Re: ICE TUBE Second digits are DIM

by jarchie on Fri Feb 15, 2013 6:38 pm

With R3 jumpered can you see the filaments glowing in a dark room?


With no segments lit, I can see the filament glowing even with the resistor installed--but only after my eyes have fully adjusted to the dark. But the filament definitely glows brighter with R3 jumpered.


I would expect some drop across the junction of Q3 but you're measuring around 1.5 V, no?


I didn't test that, but should have! In any case, your estimate based on the numbers I reported is correct. The voltage going into Q3 is 4.7v and the voltage coming out of Q3 is 3.3v (with the tube plugged in). So the voltage drop across Q3 is 1.4v. On a second clock, the voltage coming out of Q3 is 3.4v, so these numbers are probably typical.

According to one source, the current draw is highest with no segments lit, but I can't confirm that.


I can confirm that, but the difference was only ~1mA on the tube I tested. Nothing to worry about.

It would seem that the lower filament voltage is the real cause of the dim digits people are seeing.


That seems to be the case. At the other extreme, driving these tubes at higher currents tends to produce a brightness gradient across the entire display, so I'm guessing that R3 was selected to minimize that effect for most tubes. But R3 seems to be too large in some cases.

The easiest hardware solution seems to be replacing R3 with a jumper--something I've tried on two different clocks. In both cases, current running through the filament was well under 70 mA--safely below the 95 mA maximum. On one of the tubes, jumpering R3 introduced a very sight brightness gradient across the entire display.

To maximize display life, I wanted to run the tubes at the minimum current to extend display life, so I replaced the jumpers with 50 ohm potentiometers (Digi-Key, part number CT6EX500.) On one clock, the potentiometer is underneath the circuit board; the other, above the alarm switch.

ImageImageImage

At high resistance, the rightmost and leftmost digits are extremely dim, replicating the issue I observed. At medium-high resistance, only the rightmost digit is noticeably dim, replicating what others have observed. At medium-low to low resistance, the display is almost perfectly even. On only one of the clocks was there a slight gradient across the entire display at zero resistance.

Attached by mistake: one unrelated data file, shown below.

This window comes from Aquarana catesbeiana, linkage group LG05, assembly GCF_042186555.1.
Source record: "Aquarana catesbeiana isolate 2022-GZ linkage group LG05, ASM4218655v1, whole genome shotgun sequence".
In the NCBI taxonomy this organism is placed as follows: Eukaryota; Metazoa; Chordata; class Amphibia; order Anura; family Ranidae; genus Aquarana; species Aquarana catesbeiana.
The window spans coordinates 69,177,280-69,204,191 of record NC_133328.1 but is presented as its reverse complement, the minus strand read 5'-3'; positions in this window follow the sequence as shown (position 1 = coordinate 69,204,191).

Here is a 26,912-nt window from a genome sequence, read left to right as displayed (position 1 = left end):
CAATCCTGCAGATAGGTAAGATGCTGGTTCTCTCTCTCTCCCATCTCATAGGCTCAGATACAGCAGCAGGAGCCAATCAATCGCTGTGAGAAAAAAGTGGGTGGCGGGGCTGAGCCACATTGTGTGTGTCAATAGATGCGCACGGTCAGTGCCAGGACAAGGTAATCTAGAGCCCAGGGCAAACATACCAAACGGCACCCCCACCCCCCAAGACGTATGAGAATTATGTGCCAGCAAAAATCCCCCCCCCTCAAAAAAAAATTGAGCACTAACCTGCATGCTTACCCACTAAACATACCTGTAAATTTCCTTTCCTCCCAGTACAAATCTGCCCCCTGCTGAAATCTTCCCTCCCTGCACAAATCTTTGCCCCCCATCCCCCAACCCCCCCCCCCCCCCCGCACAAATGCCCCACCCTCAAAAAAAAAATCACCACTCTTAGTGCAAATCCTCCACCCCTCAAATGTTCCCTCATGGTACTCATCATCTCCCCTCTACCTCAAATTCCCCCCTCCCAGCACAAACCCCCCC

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Re: ICE TUBE Second digits are DIM

by wbp on Sat Feb 16, 2013 5:36 pm

Nice work! I'm thinking I might replace Q3 with a mosfet to get the voltage up to about where it belongs, but this is not a high priority on my list right now...
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Re: ICE TUBE Second digits are DIM

by grumpygasbag on Sat Mar 02, 2013 9:57 pm

Q3 is already a MOSFET, isn't it?
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Re: ICE TUBE Second digits are DIM

by neutron spin on Sun Mar 03, 2013 2:06 pm

I have been watching these posts with extreme interest. Although the fixes for the gradient issue offer some help the main problem as mentioned before is that you are driving the filament with a D.C. voltage. In order to drive the filament properly A.C. is the design requirement for these tubes. Until the design is changed (highly unlikely) this will always be an issue. Although some tubes are less sensitive to this, the problem will always be there. The Russian criteria for these tubes was based on A.C. voltage supplied to the filaments...read the data sheet.... :D
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Re: ICE TUBE Second digits are DIM

by wbp on Sun Mar 03, 2013 3:15 pm

Much has been made about driving the filaments with AC vs DC. I think this is almost an urban myth now. Several people have gone to some length to test this and the results were always the same - it doesn't really make any difference at all!

Increasing the filament voltage to a value that is within specs (which it really isn't on the Ice Tube) does help though, so that seems worth doing.

William
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Re: ICE TUBE Second digits are DIM

by jarchie on Sun Mar 03, 2013 6:47 pm

Although the fixes for the gradient issue offer some help the main problem as mentioned before is that you are driving the filament with a D.C. voltage.


I remain skeptical that driving the filament with direct current is the problem, because driving the filament with alternating current does not fix the problem: viewtopic.php?f=41&t=23586&start=21 But if you can point out any flaws in my methodology or reasoning, I would be grateful.


The Russian criteria for these tubes was based on A.C. voltage supplied to the filaments...read the data sheet....


True, but as William mentioned, the Adafruit design violates the data sheet specifications on another count: too little current flows through the filament. Replacing R3 with a jumper increases current through the filament, and the dim digit problem disappears.